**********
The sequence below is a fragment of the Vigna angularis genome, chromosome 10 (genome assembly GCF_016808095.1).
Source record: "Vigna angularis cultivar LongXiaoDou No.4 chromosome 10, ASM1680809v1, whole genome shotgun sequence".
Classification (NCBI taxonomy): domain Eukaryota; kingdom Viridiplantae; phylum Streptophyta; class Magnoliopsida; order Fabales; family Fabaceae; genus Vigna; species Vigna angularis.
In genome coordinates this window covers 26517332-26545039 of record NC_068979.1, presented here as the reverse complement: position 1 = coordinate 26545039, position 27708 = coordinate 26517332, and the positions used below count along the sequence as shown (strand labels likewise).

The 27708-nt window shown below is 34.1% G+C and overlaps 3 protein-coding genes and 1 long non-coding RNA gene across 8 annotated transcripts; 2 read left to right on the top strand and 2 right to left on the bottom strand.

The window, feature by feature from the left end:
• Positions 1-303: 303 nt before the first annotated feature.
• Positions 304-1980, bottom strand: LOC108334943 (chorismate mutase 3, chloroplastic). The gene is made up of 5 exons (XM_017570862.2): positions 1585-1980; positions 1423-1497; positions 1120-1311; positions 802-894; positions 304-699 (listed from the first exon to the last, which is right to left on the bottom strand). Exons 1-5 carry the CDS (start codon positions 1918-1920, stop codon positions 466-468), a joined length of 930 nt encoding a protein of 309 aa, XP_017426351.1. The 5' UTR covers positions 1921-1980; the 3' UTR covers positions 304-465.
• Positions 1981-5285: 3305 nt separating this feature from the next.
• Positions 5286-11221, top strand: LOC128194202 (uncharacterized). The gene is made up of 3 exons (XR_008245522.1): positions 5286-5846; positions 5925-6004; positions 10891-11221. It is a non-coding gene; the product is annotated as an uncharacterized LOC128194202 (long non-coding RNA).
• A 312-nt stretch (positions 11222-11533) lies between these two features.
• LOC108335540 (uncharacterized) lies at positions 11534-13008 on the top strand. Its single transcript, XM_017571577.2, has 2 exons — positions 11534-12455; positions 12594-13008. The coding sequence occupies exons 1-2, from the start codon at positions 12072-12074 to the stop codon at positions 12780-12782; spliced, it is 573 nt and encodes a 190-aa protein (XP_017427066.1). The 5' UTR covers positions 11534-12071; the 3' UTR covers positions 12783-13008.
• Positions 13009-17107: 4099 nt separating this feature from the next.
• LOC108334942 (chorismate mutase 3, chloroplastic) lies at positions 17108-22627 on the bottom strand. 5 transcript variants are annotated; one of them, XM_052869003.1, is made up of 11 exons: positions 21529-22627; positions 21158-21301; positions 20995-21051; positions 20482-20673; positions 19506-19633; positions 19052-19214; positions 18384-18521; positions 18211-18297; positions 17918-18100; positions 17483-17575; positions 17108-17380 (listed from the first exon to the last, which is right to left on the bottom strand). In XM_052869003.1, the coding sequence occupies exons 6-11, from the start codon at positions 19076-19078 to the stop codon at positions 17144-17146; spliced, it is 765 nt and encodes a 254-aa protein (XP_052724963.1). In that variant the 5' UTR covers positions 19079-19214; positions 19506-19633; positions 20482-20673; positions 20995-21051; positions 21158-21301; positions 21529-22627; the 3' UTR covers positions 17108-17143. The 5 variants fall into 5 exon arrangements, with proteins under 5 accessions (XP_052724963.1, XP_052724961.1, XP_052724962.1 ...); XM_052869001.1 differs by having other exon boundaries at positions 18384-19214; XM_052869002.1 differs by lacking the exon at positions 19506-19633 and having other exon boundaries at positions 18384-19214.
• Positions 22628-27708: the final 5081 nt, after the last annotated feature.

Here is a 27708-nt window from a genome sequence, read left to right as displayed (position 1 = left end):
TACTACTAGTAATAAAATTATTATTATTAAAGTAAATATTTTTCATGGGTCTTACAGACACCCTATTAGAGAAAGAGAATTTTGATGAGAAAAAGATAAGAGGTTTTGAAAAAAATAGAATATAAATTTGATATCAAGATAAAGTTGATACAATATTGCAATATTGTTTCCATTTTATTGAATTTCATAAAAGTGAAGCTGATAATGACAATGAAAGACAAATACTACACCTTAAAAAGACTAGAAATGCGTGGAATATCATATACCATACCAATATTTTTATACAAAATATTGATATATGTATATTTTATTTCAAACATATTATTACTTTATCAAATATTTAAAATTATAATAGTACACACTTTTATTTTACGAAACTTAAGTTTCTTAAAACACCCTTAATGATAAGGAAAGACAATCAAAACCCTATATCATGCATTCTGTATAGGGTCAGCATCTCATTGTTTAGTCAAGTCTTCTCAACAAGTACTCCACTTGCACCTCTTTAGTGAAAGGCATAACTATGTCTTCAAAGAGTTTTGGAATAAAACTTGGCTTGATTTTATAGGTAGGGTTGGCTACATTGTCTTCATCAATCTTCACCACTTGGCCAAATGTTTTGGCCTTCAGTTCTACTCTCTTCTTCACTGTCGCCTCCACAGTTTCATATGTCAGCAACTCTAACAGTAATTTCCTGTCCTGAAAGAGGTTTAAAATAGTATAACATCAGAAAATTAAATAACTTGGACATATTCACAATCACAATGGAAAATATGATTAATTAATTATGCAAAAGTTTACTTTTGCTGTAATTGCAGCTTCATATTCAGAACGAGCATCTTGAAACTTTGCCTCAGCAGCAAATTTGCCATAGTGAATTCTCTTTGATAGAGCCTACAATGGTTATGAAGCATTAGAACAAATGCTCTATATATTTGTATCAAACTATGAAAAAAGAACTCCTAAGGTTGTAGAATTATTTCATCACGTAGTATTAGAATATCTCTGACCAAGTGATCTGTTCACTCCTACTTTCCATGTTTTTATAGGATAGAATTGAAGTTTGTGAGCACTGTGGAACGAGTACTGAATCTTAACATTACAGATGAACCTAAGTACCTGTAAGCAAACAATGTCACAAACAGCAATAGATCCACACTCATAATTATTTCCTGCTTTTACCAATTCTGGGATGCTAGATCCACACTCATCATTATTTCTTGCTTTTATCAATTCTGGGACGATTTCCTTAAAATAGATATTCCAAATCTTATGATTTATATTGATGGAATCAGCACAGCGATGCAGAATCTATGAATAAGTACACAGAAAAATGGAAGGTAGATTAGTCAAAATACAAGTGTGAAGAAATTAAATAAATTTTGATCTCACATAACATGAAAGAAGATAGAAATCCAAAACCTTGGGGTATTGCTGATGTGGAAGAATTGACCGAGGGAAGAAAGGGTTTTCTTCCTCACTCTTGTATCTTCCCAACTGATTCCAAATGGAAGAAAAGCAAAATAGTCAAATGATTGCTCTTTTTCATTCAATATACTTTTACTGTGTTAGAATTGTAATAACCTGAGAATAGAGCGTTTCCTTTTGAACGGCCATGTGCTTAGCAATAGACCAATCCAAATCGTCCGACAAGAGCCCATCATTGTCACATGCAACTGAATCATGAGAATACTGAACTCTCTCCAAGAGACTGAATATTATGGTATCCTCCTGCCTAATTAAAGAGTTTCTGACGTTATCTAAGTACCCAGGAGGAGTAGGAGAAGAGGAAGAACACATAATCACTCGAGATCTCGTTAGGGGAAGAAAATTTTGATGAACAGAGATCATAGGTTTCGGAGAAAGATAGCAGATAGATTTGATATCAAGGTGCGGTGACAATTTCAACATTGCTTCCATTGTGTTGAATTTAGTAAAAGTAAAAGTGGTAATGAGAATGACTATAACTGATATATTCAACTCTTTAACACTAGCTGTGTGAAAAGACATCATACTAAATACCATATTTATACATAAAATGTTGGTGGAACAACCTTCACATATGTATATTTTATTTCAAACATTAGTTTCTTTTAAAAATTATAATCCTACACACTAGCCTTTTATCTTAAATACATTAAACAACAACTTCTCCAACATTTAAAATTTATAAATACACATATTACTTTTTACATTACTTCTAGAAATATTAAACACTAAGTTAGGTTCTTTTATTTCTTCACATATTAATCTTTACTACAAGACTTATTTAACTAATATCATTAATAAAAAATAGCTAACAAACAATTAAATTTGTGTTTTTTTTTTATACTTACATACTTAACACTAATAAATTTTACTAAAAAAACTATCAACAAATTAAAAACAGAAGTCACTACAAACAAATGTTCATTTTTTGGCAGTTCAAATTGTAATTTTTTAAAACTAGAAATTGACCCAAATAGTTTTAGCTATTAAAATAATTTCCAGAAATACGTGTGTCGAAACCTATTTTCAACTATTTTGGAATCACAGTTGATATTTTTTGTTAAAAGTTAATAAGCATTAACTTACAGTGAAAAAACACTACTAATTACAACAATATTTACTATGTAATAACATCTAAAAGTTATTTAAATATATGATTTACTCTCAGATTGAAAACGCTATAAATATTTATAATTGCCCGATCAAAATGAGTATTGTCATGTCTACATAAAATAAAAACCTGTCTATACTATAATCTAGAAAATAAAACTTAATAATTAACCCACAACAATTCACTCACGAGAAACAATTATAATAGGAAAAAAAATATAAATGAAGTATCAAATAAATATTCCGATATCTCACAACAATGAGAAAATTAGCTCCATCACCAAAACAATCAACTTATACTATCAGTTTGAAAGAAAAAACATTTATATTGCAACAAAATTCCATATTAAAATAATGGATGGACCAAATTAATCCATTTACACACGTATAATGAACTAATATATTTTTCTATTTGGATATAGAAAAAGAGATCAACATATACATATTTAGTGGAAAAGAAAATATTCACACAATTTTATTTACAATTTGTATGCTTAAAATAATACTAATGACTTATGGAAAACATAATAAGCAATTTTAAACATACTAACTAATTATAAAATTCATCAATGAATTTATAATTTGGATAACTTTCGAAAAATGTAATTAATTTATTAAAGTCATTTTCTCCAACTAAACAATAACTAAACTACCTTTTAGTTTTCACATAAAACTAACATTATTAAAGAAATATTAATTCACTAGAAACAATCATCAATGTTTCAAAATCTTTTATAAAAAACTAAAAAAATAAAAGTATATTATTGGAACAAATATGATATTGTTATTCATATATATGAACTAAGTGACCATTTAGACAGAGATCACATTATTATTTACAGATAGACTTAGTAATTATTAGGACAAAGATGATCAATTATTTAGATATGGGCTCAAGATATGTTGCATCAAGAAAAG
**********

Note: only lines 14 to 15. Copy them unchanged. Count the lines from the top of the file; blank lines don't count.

• LOC108334942 (chorismate mutase 3, chloroplastic) lies at positions 17108-22627 on the bottom strand. 5 transcript variants are annotated; one of them, XM_052869003.1, is made up of 11 exons: positions 21529-22627; positions 21158-21301; positions 20995-21051; positions 20482-20673; positions 19506-19633; positions 19052-19214; positions 18384-18521; positions 18211-18297; positions 17918-18100; positions 17483-17575; positions 17108-17380 (listed from the first exon to the last, which is right to left on the bottom strand). In XM_052869003.1, the coding sequence occupies exons 6-11, from the start codon at positions 19076-19078 to the stop codon at positions 17144-17146; spliced, it is 765 nt and encodes a 254-aa protein (XP_052724963.1). In that variant the 5' UTR covers positions 19079-19214; positions 19506-19633; positions 20482-20673; positions 20995-21051; positions 21158-21301; positions 21529-22627; the 3' UTR covers positions 17108-17143. The 5 variants fall into 5 exon arrangements, with proteins under 5 accessions (XP_052724963.1, XP_052724961.1, XP_052724962.1 ...); XM_052869001.1 differs by having other exon boundaries at positions 18384-19214; XM_052869002.1 differs by lacking the exon at positions 19506-19633 and having other exon boundaries at positions 18384-19214.
• Positions 22628-27708: the final 5081 nt, after the last annotated feature.